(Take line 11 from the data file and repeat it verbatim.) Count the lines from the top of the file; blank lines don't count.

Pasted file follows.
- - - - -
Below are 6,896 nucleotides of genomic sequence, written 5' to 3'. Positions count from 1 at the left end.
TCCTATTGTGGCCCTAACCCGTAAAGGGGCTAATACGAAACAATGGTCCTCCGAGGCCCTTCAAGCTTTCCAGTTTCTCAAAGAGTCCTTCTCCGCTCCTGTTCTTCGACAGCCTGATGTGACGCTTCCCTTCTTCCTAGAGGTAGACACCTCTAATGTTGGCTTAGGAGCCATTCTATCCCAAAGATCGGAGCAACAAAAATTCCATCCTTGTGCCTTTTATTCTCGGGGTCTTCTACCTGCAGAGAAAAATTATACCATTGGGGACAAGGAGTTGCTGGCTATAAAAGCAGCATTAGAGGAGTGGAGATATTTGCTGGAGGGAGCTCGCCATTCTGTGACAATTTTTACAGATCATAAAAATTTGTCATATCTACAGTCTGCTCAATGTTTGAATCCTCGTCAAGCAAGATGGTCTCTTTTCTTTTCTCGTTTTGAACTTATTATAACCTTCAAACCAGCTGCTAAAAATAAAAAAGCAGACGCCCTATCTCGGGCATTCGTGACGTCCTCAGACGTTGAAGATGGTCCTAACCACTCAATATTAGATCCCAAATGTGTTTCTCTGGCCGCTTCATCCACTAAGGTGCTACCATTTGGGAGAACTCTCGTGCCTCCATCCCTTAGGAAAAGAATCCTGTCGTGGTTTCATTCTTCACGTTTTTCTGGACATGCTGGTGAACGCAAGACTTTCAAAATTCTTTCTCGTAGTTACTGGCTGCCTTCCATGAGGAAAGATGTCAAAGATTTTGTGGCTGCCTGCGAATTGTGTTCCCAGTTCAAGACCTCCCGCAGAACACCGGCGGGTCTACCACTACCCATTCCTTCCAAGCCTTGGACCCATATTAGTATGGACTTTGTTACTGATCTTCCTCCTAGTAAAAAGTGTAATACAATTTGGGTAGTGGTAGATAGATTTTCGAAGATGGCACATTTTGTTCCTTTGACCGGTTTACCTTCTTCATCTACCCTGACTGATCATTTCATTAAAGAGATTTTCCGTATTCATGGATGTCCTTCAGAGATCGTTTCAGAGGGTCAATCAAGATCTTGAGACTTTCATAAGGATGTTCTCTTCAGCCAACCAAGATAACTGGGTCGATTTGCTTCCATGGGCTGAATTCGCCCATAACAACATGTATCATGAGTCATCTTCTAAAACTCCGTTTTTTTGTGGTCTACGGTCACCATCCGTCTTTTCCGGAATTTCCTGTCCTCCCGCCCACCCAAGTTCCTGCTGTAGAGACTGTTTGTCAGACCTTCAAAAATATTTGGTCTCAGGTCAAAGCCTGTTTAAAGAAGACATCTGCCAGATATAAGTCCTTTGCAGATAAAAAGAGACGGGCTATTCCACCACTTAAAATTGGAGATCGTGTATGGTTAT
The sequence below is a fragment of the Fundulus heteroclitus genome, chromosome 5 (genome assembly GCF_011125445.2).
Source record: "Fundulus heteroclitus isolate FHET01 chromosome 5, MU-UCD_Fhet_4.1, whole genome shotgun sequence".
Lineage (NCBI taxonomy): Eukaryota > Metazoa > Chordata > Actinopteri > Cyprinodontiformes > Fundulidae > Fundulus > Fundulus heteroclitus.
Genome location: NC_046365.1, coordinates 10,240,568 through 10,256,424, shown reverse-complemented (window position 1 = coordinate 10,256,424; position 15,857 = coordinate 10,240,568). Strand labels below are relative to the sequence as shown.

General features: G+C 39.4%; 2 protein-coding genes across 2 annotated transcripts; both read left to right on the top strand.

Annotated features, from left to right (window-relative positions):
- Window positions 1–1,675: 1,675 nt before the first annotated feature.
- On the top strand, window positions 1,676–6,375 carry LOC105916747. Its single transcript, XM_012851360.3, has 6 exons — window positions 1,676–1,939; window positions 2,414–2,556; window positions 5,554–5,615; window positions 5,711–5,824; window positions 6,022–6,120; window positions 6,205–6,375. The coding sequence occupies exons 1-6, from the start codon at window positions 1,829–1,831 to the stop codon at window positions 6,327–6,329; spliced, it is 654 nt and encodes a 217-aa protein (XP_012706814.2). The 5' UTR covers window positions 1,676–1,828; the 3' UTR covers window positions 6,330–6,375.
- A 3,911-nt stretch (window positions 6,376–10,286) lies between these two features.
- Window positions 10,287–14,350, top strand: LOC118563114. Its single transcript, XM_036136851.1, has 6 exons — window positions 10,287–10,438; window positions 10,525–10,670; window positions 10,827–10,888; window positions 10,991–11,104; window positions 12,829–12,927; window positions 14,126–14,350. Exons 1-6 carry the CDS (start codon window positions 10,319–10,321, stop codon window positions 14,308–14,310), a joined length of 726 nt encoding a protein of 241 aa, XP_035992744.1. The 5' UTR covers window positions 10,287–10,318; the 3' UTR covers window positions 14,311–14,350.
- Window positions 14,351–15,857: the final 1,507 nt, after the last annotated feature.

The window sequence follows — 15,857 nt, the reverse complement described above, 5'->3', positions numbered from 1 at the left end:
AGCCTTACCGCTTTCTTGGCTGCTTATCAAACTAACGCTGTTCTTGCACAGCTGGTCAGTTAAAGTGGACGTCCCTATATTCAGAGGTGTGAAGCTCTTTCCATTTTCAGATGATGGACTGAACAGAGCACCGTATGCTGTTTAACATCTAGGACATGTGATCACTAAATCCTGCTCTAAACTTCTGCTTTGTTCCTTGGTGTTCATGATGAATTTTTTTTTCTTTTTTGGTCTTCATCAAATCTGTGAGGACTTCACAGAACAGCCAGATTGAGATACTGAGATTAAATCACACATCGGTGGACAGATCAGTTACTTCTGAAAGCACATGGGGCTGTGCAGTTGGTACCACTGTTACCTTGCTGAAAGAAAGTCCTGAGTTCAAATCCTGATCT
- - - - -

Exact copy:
- A 3,911-nt stretch (window positions 6,376–10,286) lies between these two features.